United States: The Increasing Influence Of The CFPB On Community Banks

Title X of the Dodd-Frank Act, entitled the Consumer Financial Protection Act of 2010 (CFP Act), established the Consumer Financial Protection Bureau (CFPB). The CFPB enjoys rulemaking, enforcement and supervisory powers over many consumer financial products and services, as well as the entities that sell them. The CFP Act transferred to the CFPB the primary rulemaking authority over many federal consumer protection laws that were enacted prior to the Dodd-Frank Act.

The CFP Act significantly alters the consumer financial protection landscape by consolidating rulemaking authority and, to a lesser extent, supervisory and enforcement authority, in one federal regulator – the CFPB. With its broad rulemaking mandate, it is clear that the CFPB maintains heightened jurisdiction over consumer protection regulations not previously held by the prudential banking regulators. In addition to its rulemaking authority, the CFPB was bestowed with supervisory authority over banks with more than $10 billion in assets, meaning that the CFPB has visitorial powers over these larger depositories. Although institutions with less than $10 billion in assets are not subject to the CFPB's direct supervision, what is becoming increasingly apparent is the growing influence of the CFPB on community banks. Since the creation of the CFPB, the prudential banking regulators have not only intensified their focus on consumer compliance, but are also now modeling their examinations and enforcement strategies after the CFPB. In short, the CFPB is having a real influence on the daily operations of community banks, regardless of size.

Community banks should be thinking proactively and broadly about this shift in supervisory philosophy toward consumer compliance. Gone are the days when a prescriptive, rules-based approach to compliance would suffice. The principle-based approach to enforcement adopted by the CFPB is fast becoming the new normal for consumer compliance enforcement and examination. The "unfair, deceptive, or abusive acts or practices," or UDAAP, provision under Dodd-Frank is a prime example of how a broad regulatory provision, combined with the CFPB's principle-based approach to consumer compliance, warrants a thorough, top-down examination of community banks' consumer compliance structure. Technical compliance with consumer protection regulations, although necessary, is not sufficient. As the CFPB states in its Supervision and Examination Manual, "a transaction that is in technical compliance with other federal or state laws may nevertheless violate the prohibition against UDAAPs. For example, an advertisement may comply with TILA requirements, but contain additional statements that are untrue or misleading, and compliance with TILA's disclosure requirements does not insulate the rest of the advertisement from the possibility of being deceptive."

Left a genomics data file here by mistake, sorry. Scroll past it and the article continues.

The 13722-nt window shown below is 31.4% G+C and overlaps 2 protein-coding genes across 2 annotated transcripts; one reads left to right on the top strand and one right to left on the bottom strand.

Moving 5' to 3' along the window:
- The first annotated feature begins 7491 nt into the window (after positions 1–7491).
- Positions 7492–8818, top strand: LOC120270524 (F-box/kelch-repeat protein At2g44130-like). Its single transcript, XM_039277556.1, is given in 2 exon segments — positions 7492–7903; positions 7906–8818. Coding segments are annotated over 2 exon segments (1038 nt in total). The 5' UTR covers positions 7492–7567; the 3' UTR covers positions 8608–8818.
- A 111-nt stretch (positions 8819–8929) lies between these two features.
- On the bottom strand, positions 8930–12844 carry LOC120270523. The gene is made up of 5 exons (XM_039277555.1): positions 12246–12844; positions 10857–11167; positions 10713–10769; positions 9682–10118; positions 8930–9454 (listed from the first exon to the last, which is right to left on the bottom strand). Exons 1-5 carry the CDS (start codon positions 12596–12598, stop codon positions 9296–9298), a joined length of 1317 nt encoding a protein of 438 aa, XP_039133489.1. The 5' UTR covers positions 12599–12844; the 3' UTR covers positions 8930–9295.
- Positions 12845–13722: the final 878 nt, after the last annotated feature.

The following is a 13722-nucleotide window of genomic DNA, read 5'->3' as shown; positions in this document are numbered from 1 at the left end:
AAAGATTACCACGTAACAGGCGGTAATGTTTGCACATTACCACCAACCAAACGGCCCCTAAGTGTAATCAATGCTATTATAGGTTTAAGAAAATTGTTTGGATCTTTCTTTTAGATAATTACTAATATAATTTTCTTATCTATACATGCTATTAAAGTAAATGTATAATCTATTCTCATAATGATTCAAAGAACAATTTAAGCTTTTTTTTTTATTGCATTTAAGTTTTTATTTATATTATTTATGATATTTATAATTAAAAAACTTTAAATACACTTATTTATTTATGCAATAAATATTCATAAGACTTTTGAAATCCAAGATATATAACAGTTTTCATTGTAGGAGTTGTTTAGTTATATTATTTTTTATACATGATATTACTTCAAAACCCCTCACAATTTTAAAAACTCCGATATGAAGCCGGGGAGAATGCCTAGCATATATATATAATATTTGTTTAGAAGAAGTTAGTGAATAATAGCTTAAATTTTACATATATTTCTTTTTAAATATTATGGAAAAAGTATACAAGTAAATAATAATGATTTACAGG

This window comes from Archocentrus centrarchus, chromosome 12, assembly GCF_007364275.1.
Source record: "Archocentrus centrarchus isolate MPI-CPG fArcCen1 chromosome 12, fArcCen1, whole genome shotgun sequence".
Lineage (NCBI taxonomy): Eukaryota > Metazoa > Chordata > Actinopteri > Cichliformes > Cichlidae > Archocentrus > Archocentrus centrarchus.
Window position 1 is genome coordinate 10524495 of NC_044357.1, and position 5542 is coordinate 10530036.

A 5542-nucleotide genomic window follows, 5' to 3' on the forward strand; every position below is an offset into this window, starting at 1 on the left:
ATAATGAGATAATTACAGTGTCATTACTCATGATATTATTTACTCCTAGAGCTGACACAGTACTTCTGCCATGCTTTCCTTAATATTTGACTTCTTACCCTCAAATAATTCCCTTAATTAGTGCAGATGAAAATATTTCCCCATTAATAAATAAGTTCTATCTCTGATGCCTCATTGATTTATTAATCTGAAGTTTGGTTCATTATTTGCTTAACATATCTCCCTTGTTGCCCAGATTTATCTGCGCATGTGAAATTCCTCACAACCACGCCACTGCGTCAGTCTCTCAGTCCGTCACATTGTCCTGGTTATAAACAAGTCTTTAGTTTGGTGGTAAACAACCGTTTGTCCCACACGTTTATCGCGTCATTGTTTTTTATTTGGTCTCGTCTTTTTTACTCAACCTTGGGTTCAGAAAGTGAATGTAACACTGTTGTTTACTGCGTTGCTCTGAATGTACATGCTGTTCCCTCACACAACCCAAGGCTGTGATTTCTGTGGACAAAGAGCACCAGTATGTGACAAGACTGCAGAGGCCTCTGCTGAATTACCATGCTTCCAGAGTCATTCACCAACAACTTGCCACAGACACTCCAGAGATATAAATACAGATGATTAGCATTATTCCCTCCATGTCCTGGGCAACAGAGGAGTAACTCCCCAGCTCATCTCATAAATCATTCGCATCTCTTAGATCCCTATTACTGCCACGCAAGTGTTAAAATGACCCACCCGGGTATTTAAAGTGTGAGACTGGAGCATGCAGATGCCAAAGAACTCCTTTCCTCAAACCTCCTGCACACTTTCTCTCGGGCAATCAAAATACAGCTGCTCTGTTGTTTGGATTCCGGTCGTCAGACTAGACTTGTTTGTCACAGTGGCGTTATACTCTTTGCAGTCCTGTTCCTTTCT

Although the CFPB does not have direct supervisory authority over community banks, the prudential regulators appear to be taking cues from the CFPB. The FRB, for one, has showcased a broad-based enforcement approach to UDAAP rules and regulations and some high expectations for how banks should be identifying and resolving complaints involving abusive or deceptive practices. Some recently cited violations include underwriters inflating the income lines on residential real estate applications or charging sham origination points; abusive overdraft and billing practices; and being deceptive in the manner in which deposit products are priced. The consequences for these violations can be harsh: MOUs, downgrades of compliance and CRA ratings, and even criminal prosecutions. Some of the violations appear in response to banks making moves to offset recent margin pressure and cutting corners on compliance. Regulators have indicated that they view as red flags those banks pushing new or modified products and services to generate revenue, especially if done in conjunction with third-party vendors where fees are shared. Although revenue growth is desirable, there is also a need to ensure there is compliance with UDAAP and consideration of UDAAP risk. Some of the actions community banks should consider to manage the UDAAP risk include: